Think of it this way, as an old friend from Asia days suggests. Currency speculators abandoned the Thai baht en masse in 1997 and before we knew it Thailand had dragged all of East Asia into prolonged crisis. Remember? Now consider the size of the Thai economy — tiny in the scheme of things, and heavily agricultural still.
Now consider the size of the Russian economy. It is the world’s No. 2 producer of natural gas and No. 3 producer of oil. In terms of nominal gross domestic product — standard measure — Russia’s economy, at $2.1 trillion, is slightly larger than Italy’s. Another measure, purchasing power parity, values Russia’s economy at $3.5 trillion, but never mind: Even by nominal GDP, Russia is the world’s No. 8 economic power.
Comfortable now with the sanctions regime, are we?
The cliques in Washington are because the U.S. trades very little with Russia and they have no grasp of limits of any kind. This is cynicism made flesh when you consider Europe’s vulnerabilities. The contagious economic and social crisis is already spreading to nations near Russia’s borders.
As Germans and other Europeans understand, take down this beast and the blood will spatter everywhere. Now you can see, maybe, why one consequence of the Ukraine crisis is a serious deterioration of relations between America and those known as “the allies,” a term that has masked many complications since the Cold War’s onset.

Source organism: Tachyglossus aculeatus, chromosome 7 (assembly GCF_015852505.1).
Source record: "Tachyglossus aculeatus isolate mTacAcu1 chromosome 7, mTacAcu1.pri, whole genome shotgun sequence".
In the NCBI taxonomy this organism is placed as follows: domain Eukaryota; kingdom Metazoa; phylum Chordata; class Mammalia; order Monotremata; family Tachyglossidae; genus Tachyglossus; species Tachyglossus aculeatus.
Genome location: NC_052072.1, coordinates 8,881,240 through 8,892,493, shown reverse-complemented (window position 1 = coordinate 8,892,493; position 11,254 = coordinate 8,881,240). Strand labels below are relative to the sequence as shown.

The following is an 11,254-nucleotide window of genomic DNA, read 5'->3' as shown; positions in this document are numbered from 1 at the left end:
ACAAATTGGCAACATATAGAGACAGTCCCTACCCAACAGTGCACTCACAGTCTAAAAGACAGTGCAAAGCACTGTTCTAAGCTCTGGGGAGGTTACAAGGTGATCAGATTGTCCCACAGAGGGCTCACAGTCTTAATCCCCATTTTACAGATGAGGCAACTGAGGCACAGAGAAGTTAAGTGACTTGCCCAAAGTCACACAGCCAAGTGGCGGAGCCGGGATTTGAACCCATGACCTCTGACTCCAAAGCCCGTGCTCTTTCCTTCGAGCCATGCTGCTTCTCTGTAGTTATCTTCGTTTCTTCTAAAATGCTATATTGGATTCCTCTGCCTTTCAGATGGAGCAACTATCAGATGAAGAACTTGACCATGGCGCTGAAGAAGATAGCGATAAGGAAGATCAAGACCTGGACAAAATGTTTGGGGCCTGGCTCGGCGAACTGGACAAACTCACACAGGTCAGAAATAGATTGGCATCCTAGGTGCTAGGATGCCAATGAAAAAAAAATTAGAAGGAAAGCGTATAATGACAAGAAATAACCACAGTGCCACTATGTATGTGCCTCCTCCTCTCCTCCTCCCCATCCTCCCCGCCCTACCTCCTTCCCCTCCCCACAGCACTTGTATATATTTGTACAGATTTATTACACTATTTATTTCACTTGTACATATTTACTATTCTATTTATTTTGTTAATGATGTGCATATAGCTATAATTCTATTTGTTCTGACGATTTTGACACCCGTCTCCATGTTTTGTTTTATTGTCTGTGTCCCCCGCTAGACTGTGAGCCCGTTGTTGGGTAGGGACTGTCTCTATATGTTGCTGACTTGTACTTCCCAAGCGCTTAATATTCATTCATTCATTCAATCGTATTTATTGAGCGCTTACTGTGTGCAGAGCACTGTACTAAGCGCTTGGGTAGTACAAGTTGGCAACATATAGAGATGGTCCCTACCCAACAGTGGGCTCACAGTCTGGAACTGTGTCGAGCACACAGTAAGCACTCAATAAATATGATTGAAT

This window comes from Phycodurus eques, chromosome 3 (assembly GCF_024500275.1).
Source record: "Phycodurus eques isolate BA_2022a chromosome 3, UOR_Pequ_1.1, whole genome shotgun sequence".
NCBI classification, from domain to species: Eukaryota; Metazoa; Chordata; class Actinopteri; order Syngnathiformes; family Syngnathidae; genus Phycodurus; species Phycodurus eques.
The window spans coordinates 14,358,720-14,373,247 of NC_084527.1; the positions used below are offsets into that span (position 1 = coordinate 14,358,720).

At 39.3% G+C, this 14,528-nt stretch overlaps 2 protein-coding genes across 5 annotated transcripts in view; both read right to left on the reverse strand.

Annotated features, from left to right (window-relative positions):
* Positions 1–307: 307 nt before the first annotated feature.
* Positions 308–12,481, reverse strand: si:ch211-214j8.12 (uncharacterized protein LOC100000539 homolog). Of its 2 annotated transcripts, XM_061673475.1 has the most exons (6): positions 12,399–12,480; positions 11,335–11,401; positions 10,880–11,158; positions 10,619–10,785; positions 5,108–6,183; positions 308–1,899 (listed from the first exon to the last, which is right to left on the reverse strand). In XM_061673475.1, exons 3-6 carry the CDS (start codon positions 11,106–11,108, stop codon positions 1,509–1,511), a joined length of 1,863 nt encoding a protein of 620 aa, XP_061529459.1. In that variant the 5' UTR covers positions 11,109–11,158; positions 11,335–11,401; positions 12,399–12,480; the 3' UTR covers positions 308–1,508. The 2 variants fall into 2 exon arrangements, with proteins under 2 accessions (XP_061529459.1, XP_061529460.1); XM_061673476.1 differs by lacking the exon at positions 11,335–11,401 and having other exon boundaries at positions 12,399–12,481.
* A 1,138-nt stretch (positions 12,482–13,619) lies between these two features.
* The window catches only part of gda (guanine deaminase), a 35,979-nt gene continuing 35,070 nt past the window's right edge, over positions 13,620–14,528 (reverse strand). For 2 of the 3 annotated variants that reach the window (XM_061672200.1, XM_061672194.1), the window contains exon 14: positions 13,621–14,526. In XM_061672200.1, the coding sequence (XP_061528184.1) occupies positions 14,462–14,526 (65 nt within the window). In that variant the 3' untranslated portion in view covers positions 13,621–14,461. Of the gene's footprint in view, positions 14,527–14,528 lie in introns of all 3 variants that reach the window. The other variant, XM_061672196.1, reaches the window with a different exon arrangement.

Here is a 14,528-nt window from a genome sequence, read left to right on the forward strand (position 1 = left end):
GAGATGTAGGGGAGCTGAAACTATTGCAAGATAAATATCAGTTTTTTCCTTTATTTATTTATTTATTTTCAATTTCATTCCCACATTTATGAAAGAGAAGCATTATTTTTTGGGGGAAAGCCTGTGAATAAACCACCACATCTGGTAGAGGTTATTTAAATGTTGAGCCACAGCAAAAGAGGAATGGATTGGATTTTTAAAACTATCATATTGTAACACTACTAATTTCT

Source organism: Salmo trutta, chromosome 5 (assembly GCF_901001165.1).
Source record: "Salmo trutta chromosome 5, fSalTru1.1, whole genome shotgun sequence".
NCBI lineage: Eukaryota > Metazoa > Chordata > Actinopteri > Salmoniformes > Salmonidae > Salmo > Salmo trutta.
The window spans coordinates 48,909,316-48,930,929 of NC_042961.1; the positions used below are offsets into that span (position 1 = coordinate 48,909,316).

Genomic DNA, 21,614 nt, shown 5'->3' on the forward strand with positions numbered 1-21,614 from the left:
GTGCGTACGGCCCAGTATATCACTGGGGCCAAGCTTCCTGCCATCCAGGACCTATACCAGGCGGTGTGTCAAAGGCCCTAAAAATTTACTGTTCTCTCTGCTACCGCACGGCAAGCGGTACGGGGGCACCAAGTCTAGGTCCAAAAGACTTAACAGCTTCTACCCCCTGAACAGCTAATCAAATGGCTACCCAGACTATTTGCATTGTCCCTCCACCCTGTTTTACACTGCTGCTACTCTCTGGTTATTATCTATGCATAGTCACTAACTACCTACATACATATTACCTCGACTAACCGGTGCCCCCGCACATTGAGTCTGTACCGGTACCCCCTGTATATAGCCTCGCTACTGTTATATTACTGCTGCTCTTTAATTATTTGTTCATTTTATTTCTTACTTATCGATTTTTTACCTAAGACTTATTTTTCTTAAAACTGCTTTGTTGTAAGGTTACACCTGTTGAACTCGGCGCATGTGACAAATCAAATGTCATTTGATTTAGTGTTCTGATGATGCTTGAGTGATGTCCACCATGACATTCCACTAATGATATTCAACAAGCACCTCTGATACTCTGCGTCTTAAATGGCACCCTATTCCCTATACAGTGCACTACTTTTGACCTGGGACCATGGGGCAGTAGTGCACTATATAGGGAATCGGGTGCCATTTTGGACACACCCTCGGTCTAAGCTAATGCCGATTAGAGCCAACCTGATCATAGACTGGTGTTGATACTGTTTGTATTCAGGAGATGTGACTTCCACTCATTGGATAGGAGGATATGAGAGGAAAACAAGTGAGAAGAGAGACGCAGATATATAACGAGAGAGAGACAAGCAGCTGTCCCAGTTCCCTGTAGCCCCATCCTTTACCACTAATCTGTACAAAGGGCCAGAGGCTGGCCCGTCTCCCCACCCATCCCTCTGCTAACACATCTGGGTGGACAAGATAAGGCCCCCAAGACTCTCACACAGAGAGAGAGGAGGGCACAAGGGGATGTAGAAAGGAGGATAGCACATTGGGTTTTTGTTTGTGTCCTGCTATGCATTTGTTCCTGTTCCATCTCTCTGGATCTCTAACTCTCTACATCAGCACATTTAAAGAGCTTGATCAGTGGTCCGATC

As to the point of it all, it gets bitterer the more we learn of Ukraine and its arriving future.
Long ago, an English diplomat in Tokyo wrote to his Foreign Office in London, “The Japanese can neither love the Americans nor endure being loved by them.” It is dead on the fate of Ukrainians so far as one can make out. All signs are they are in for the suffocating embrace. Here comes the neoliberal order. It will be very weird to watch.
My jaw hit the corner of my desk when I read last week that Ukraine’s new finance minister, one Natalie Jaresko, is 1) an American citizen, granted a Ukraine passport simultaneously with her cabinet appointment, 2) a former State Department officer, 3) recipient of hundreds of millions of dollars in that $5 billion Victoria Nuland famously bragged of spending in State’s effort to yank Ukraine westward and 4) a participant in apparently extensive insider dealing via the investment management company she co-founded after leaving State.
Jaresko served as president and chief executive officer of Western NIS Enterprise Fund (WNISEF), which was created by the U.S. Agency for International Development with $150 million to spur business activity in Ukraine. She also was co-founder and managing partner of Horizon Capital, which managed WNISEF’s investments at a rate of 2 percent to 2.5 percent of committed capital, fees exceeding $1 million in recent years, according to WNISEF’s 2012 annual report.